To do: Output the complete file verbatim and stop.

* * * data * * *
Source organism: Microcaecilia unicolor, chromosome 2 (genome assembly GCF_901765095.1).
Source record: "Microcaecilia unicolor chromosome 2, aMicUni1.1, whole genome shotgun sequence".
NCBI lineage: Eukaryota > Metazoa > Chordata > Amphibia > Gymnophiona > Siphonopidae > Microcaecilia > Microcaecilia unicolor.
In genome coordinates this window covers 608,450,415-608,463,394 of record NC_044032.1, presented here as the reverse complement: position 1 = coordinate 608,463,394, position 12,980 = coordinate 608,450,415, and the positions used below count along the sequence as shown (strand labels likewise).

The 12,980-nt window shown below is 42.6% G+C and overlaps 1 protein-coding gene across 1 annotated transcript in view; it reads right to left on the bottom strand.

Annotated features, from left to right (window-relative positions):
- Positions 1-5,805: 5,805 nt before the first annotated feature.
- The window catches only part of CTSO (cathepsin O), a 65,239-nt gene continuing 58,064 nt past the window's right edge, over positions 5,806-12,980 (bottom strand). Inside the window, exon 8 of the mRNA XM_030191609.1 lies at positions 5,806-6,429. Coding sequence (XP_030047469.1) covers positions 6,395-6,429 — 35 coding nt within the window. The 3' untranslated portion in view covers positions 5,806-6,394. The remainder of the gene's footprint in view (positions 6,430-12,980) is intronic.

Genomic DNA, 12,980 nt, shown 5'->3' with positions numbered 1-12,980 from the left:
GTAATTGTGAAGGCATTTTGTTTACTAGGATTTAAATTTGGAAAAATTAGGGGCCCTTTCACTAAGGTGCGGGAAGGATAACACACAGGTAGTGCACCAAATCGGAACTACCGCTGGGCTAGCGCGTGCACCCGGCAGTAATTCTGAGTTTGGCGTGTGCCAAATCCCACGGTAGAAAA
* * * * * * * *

Source organism: Microcaecilia unicolor, chromosome 2 (genome assembly GCF_901765095.1).
Source record: "Microcaecilia unicolor chromosome 2, aMicUni1.1, whole genome shotgun sequence".
NCBI lineage: Eukaryota > Metazoa > Chordata > Amphibia > Gymnophiona > Siphonopidae > Microcaecilia > Microcaecilia unicolor.
In genome coordinates this window covers 608,450,415-608,463,394 of record NC_044032.1, presented here as the reverse complement: position 1 = coordinate 608,463,394, position 12,980 = coordinate 608,450,415, and the positions used below count along the sequence as shown (strand labels likewise).

The 12,980-nt window shown below is 42.6% G+C and overlaps 1 protein-coding gene across 1 annotated transcript in view; it reads right to left on the bottom strand.

Annotated features, from left to right (window-relative positions):
- Positions 1-5,805: 5,805 nt before the first annotated feature.
- The window catches only part of CTSO (cathepsin O), a 65,239-nt gene continuing 58,064 nt past the window's right edge, over positions 5,806-12,980 (bottom strand). Inside the window, exon 8 of the mRNA XM_030191609.1 lies at positions 5,806-6,429. Coding sequence (XP_030047469.1) covers positions 6,395-6,429 — 35 coding nt within the window. The 3' untranslated portion in view covers positions 5,806-6,394. The remainder of the gene's footprint in view (positions 6,430-12,980) is intronic.

Genomic DNA, 12,980 nt, shown 5'->3' with positions numbered 1-12,980 from the left:
GTAATTGTGAAGGCATTTTGTTTACTAGGATTTAAATTTGGAAAAATTAGGGGCCCTTTCACTAAGGTGCGGGAAGGATAACACACAGGTAGTGCACCAAATCGGAACTACCGCTGGGCTAGCGCGTGCACCCGGCAGTAATTCTGAGTTTGGCGTGTGCCAAATCCCACGGTAGAAAA